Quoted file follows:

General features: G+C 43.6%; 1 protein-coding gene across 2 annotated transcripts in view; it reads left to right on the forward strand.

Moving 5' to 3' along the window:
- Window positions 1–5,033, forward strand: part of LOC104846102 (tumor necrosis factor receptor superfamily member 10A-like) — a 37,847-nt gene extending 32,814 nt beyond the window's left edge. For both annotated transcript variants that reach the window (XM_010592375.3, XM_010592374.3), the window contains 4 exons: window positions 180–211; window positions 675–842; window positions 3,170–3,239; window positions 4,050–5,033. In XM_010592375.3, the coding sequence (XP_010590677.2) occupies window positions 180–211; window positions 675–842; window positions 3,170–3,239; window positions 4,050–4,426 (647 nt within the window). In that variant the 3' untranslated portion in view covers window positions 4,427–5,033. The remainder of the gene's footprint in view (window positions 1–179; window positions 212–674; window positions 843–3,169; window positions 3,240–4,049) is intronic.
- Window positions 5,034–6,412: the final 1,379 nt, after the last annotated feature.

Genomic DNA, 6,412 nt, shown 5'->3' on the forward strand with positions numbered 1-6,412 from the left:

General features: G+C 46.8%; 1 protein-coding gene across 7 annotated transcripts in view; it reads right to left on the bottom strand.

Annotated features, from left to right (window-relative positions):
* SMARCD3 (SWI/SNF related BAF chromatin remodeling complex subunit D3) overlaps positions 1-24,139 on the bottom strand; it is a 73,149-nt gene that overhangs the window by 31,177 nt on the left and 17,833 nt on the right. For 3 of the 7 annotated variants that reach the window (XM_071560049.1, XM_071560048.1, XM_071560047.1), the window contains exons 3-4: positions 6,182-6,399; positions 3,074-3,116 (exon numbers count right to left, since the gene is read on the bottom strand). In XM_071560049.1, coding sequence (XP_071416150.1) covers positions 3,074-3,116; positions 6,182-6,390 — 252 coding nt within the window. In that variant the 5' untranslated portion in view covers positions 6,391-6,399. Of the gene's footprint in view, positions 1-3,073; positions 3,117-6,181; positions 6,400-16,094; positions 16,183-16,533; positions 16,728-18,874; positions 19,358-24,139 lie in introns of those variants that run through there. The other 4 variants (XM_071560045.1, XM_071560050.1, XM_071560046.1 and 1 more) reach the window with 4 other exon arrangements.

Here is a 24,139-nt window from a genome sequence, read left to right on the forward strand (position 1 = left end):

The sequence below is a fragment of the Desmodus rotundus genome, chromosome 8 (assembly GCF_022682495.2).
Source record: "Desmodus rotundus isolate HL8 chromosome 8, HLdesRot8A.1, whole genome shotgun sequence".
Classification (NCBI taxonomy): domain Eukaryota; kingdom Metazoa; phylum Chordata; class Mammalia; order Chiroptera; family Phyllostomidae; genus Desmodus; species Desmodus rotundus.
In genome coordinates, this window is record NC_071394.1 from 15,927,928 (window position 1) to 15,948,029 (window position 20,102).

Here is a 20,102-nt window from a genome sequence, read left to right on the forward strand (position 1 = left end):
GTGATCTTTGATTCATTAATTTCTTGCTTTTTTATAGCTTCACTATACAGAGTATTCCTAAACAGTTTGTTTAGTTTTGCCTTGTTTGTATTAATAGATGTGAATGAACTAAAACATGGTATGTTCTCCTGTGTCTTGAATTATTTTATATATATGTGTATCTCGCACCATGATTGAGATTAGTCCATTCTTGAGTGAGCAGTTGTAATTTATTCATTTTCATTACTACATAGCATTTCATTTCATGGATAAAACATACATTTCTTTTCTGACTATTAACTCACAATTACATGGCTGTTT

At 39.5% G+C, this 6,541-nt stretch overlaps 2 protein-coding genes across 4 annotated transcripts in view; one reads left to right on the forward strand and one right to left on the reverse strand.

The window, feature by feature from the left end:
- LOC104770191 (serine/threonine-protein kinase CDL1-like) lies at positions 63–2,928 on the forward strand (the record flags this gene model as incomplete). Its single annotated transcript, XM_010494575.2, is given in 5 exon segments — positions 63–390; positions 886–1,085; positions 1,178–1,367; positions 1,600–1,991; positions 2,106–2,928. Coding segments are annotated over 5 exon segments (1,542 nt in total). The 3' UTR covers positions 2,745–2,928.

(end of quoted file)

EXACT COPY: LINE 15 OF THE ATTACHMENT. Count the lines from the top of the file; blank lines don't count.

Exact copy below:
GTGATCTTTGATTCATTAATTTCTTGCTTTTTTATAGCTTCACTATACAGAGTATTCCTAAACAGTTTGTTTAGTTTTGCCTTGTTTGTATTAATAGATGTGAATGAACTAAAACATGGTATGTTCTCCTGTGTCTTGAATTATTTTATATATATGTGTATCTCGCACCATGATTGAGATTAGTCCATTCTTGAGTGAGCAGTTGTAATTTATTCATTTTCATTACTACATAGCATTTCATTTCATGGATAAAACATACATTTCTTTTCTGACTATTAACTCACAATTACATGGCTGTTT